Exciting opportunity for Dr. Tracie Stewart

Dr. Tracie Stewart has been invited to work with the Social Security Administration to create a training segment on unconscious bias that will be part of a “Diversity and Inclusion” training series for their 65,000 employees.  Although Dr. Stewart is “appropriately anxious” about developing this important training segment, this opportunity reflects well on her and the department in general.  Please offer your congratulations to her on this impressive request from such a large government agency.

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New Publication

Melissa Loria and other members of Dr. Ken Sufka’s laboratory group have just had a manuscript accepted for publication in the journal Behavioral Brain Research.  The citation and abstract are as follows:

Brain-derived neurotrophic factor in vulnerable and resilient genetic lines in the chick anxiety-depression model

Loria ML, White SW, Robbins SA, Salmeto AL, Hymel KA, Murthy SN, Manda P, Sufka KJ


Altered BDNF-mediated synaptogenesis is a major contributor to stress-vulnerability and depression. This study sought to determine patterns of hippocampal BDNF expression in stress-vulnerable and -resilient strains in the chick anxiety-depression model. Socially raised Black Australorp and Production Red strains were tested at 5-6 days post hatch under either 30, 60, 90, or 120 min of social separation stress; chicks tested with 2 social companions for 120 min served as a controls. Distress vocalizations were recorded throughout the test session and latency to behavioral despair calculated. Following tests, bilateral hippocampal sections were harvested and analyzed via ELISA for BDNF levels. Black Australorps had shorter latencies to behavioral despair than Production Reds reflecting greater stress vulnerability. No differences were detected in BDNF levels between a No-Test and Social group within or between strains. The stress resilient Production Reds showed stable BDNF levels across the isolation test period whereas the vulnerable Black Australorps showed an increase in hippocampal BDNF levels that peaked at 90 min and declined thereafter. These findings fit well with the notion that strain-dependent stress-vulnerability reflects, in part, poor homeostatic mechanisms controlling synaptogenesis.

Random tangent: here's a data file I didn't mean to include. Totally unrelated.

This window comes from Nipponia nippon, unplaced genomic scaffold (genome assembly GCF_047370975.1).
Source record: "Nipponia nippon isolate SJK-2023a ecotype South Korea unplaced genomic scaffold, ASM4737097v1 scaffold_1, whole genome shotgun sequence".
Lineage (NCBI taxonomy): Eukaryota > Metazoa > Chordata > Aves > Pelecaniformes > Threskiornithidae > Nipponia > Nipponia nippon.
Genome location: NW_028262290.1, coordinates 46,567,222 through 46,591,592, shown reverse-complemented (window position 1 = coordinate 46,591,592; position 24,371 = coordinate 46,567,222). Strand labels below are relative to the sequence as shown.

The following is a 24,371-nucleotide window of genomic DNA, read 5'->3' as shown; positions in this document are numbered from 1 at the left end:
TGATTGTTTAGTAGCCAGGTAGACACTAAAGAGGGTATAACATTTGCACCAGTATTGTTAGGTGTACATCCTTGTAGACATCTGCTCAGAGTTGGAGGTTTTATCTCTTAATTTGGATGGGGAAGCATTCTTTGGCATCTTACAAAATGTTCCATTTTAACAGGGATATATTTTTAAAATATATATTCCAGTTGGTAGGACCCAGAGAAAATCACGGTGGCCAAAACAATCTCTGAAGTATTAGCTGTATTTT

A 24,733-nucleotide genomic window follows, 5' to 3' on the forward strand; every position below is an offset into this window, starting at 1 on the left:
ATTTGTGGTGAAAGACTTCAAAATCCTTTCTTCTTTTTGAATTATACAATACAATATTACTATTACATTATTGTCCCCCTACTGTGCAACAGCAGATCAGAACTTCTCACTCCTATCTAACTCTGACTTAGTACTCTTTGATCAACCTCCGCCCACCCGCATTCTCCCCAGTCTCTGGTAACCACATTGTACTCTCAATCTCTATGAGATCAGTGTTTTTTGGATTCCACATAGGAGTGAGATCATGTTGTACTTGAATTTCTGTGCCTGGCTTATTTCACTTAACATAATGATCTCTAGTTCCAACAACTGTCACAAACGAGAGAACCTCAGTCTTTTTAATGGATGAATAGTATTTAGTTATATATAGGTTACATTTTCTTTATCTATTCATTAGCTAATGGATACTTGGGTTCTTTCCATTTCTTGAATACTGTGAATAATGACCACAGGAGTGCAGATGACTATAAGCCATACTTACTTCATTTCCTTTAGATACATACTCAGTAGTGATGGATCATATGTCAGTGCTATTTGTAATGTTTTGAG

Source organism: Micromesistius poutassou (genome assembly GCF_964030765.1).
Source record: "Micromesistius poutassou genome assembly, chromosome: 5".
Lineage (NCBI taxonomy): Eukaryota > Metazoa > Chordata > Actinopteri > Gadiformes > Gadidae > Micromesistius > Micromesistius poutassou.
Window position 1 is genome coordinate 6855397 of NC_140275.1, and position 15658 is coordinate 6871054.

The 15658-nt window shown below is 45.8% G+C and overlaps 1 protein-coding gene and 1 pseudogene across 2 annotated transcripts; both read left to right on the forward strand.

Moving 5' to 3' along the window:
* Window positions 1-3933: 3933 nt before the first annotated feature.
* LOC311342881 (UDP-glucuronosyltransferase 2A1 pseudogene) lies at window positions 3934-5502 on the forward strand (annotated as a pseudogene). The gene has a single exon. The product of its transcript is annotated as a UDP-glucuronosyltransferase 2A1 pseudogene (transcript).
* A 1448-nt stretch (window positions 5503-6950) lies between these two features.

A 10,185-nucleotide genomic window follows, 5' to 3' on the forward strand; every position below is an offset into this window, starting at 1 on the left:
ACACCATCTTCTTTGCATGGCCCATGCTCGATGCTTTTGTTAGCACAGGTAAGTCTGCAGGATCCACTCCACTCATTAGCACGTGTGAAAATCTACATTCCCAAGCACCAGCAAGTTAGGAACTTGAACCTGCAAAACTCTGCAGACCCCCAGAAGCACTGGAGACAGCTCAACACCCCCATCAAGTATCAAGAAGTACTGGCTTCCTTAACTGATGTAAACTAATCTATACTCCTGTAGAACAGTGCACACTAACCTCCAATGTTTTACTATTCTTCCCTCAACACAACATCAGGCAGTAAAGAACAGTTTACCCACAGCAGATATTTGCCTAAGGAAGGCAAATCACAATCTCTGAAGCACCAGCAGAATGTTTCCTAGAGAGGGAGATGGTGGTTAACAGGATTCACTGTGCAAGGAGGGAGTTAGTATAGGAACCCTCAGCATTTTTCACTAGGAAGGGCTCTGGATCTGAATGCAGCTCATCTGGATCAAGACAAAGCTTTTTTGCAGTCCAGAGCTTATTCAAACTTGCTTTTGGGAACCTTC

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Two new publications by Dr. Smitherman and graduate students

Dr. Todd Smitherman and a number of graduate students have just had two papers accepted for publication in the Journal Headache.  The citation and abstract for each paper are given below.  Congratulations to Dr. Smitherman, Michael McDermott, Kelly Peck, Brooke Walters, Elizabeth Kolivas and Jenn Bailey for their efforts in getting these published.

Do Episodic Migraineurs Selectively Attend to Headache-Related Visual Stimuli? Headache
McDermott, M. J., Peck, K. R., Walters, A. B., & Smitherman, T. A.

To assess pain-related attentional biases among individuals with episodic migraine.

Prior studies have examined whether chronic pain patients selectively attend to pain-related stimuli in the environment, but these studies have produced largely mixed findings and focused primarily on patients with chronic musculoskeletal pain. Limited research has implicated attentional biases among chronic headache patients, but no studies have been conducted among episodic migraineurs, who comprise the overwhelming majority of the migraine population.

This was a case-control, experimental study. Three hundred and eight participants (mean age = 19.2 years [standard deviation = 3.3]; 69.5% female; 36.4% minority), consisting of 84 episodic migraineurs, diagnosed in accordance with International Classification of Headache Disorders (2nd edition) criteria using a structured diagnostic interview, and 224 non-migraine controls completed a computerized dot probe task to assess attentional bias toward headache-related pictorial stimuli. The task consisted of 192 trials and utilized 2 emotional-neutral stimulus pairing conditions (headache-neutral and happy-neutral).

No within-group differences for reaction time latencies to headache vs happy conditions were found among those with episodic migraine or among the non-migraine controls. Migraine status was unrelated to attentional bias indices for both headache (F [1,306] = 0.56, P = .45) and happy facial stimuli (F [1,306] = 0.37, P = .54), indicating a lack of between-group differences. Lack of within- and between-group differences was confirmed with repeated measures analysis of variance.